Mississippi Gov. Tate Reeves Stands By His Decision To Not Expand Medicaid

The Republican governor faced a barrage of attacks from Democratic challenger Brandon Presley at their only debate.
Mississippi Gov. Tate Reeves (left), a Republican, faced Democratic challenger Brandon Presley at their first and only debate on Wednesday night. The election is Tuesday.
Mississippi Gov. Tate Reeves (left), a Republican, faced Democratic challenger Brandon Presley at their first and only debate on Wednesday night. The election is Tuesday.
Rogelio V. Solis/Associated Press

In a contentious head-to-head debate with Democratic challenger Brandon Presley, Mississippi Gov. Tate Reeves (R) defended his record, including his controversial decision not to accept federal funds to expand Medicaid.

The question of whether Mississippi should join the 40 other states that have accepted federal support made available by the Affordable Care Act has dominated Public Service Commissioner Presley’s bid to unseat Reeves in the election next Tuesday.

And sure enough, the debate moderators from WAPT-TV in Jackson asked Reeves about it first, saying that it was the most requested question by viewers.

“Where do you stand on the expansion of Medicaid in Mississippi?” co-moderator Troy Johnson asked.

The query was phrased in a way that left Reeves some room to suggest that he was open to changing his mind about the issue, but he instead used his answer to reiterate his opposition.

“At the end of the day, what we have determined is it does not make sense for the people of Mississippi,” Reeves said. “It does not make sense for the people in Mississippi because if you were to add 300,000 people to the Medicaid rolls, about 100,000 of those individuals would actually be currently on private insurance.”

Reeves went on to suggest that some of those privately insured individuals would essentially be forced out of the private coverage and onto the Medicaid rolls. In fact, Mississippi’s state economist found that thousands of people who currently get coverage from their employer or purchase health insurance on the ACA’s exchanges would enroll in Medicaid, but it does not say whether that would be because they were dropped from their private coverage.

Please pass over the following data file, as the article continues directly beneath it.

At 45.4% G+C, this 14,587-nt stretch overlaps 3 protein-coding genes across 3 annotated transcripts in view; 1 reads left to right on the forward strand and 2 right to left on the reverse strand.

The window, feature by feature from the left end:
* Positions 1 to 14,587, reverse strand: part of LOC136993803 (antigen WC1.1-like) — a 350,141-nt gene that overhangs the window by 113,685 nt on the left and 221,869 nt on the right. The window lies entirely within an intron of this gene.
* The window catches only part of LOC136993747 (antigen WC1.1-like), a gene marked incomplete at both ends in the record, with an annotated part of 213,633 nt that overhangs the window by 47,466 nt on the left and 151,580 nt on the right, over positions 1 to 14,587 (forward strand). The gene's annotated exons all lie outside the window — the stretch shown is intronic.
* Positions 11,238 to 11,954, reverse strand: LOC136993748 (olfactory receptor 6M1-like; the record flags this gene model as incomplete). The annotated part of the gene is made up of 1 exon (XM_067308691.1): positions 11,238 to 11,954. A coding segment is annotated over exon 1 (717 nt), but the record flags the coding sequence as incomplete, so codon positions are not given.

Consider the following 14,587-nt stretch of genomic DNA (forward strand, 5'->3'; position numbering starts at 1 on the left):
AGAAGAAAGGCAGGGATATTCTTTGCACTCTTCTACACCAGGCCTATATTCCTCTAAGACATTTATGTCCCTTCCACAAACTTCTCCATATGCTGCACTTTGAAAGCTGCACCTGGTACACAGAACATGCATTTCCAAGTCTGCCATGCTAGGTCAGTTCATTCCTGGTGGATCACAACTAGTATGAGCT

“It’s much like what President Obama said when he passed the Affordable Care Act: He said, ‘If you like your doctor, you can keep it,’” Reeves said. “That didn’t turn out to be true. And the fact is, if you’re out there on private insurance, you might lose yours if my opponent’s proposal goes into effect.”

Reeves also said in neighboring Arkansas and Louisiana, which did expand Medicaid, rural hospitals are in poor financial shape.

“We’re not talking about Arkansas. We’re not talking about Louisiana. We’re talking about Mississippi,” Presley shot back. “I want to be governor of the state of Mississippi. I’m not running in Arkansas and Louisiana.”

Presley, who regulates state utility companies, instead highlighted Oklahoma’s and South Dakota’s decisions to expand Medicaid as evidence that states where former President Donald Trump won easily have warmed to the idea of expanding the health care program for low-income residents. Presley also correctly noted that Mississippi’s state economist found that Medicaid expansion would net the state money, even if the federal government picks up only 90% of the cost of the expansion itself.

Referring to the 230,000 uninsured adults that the Commonwealth Fund estimates would gain coverage from Medicaid expansion, Presley said, “These are folks who are sacking groceries, folks who are out roofing houses, people who are working in hotels and out scrubbing toilets and changing sheets on beds ― people that are taking jobs that Tate Reeves would never take, that are working every day, that deserve health care.”